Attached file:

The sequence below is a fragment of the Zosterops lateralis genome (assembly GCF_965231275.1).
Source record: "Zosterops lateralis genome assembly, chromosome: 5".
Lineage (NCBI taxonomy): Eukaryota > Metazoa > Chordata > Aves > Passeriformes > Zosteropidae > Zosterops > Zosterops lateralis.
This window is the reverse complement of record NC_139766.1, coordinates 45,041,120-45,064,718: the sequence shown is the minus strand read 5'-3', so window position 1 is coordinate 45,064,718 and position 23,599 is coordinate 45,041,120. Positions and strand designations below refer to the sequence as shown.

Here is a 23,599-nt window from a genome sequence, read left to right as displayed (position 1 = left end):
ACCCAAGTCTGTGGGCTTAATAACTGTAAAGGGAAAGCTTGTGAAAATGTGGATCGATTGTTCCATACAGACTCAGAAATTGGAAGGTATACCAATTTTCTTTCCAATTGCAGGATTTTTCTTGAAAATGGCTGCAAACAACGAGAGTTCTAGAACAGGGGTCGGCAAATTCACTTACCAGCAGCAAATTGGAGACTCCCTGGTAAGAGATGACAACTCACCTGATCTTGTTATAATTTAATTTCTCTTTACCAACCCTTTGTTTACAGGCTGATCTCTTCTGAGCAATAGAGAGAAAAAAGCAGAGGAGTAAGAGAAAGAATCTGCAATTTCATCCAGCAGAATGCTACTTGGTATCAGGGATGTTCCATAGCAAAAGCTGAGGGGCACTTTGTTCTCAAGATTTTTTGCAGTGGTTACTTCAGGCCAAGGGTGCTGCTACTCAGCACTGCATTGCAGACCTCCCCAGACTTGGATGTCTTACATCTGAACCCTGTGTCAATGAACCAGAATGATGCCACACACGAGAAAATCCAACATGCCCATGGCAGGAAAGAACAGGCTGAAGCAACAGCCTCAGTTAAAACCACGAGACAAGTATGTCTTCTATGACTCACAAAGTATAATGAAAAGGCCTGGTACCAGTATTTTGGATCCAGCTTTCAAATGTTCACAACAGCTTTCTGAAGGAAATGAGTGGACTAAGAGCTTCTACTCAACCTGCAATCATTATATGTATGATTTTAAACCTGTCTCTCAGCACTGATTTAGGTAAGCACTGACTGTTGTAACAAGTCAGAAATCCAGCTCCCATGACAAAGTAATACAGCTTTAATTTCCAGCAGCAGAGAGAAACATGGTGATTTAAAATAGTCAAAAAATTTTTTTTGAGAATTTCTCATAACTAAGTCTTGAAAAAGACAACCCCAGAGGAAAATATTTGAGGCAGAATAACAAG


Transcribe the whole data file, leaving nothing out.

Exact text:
The sequence below is a fragment of the Zosterops lateralis genome (assembly GCF_965231275.1).
Source record: "Zosterops lateralis genome assembly, chromosome: 5".
Lineage (NCBI taxonomy): Eukaryota > Metazoa > Chordata > Aves > Passeriformes > Zosteropidae > Zosterops > Zosterops lateralis.
This window is the reverse complement of record NC_139766.1, coordinates 45,041,120-45,064,718: the sequence shown is the minus strand read 5'-3', so window position 1 is coordinate 45,064,718 and position 23,599 is coordinate 45,041,120. Positions and strand designations below refer to the sequence as shown.

Here is a 23,599-nt window from a genome sequence, read left to right as displayed (position 1 = left end):
ACCCAAGTCTGTGGGCTTAATAACTGTAAAGGGAAAGCTTGTGAAAATGTGGATCGATTGTTCCATACAGACTCAGAAATTGGAAGGTATACCAATTTTCTTTCCAATTGCAGGATTTTTCTTGAAAATGGCTGCAAACAACGAGAGTTCTAGAACAGGGGTCGGCAAATTCACTTACCAGCAGCAAATTGGAGACTCCCTGGTAAGAGATGACAACTCACCTGATCTTGTTATAATTTAATTTCTCTTTACCAACCCTTTGTTTACAGGCTGATCTCTTCTGAGCAATAGAGAGAAAAAAGCAGAGGAGTAAGAGAAAGAATCTGCAATTTCATCCAGCAGAATGCTACTTGGTATCAGGGATGTTCCATAGCAAAAGCTGAGGGGCACTTTGTTCTCAAGATTTTTTGCAGTGGTTACTTCAGGCCAAGGGTGCTGCTACTCAGCACTGCATTGCAGACCTCCCCAGACTTGGATGTCTTACATCTGAACCCTGTGTCAATGAACCAGAATGATGCCACACACGAGAAAATCCAACATGCCCATGGCAGGAAAGAACAGGCTGAAGCAACAGCCTCAGTTAAAACCACGAGACAAGTATGTCTTCTATGACTCACAAAGTATAATGAAAAGGCCTGGTACCAGTATTTTGGATCCAGCTTTCAAATGTTCACAACAGCTTTCTGAAGGAAATGAGTGGACTAAGAGCTTCTACTCAACCTGCAATCATTATATGTATGATTTTAAACCTGTCTCTCAGCACTGATTTAGGTAAGCACTGACTGTTGTAACAAGTCAGAAATCCAGCTCCCATGACAAAGTAATACAGCTTTAATTTCCAGCAGCAGAGAGAAACATGGTGATTTAAAATAGTCAAAAAATTTTTTTTGAGAATTTCTCATAACTAAGTCTTGAAAAAGACAACCCCAGAGGAAAATATTTGAGGCAGAATAACAAG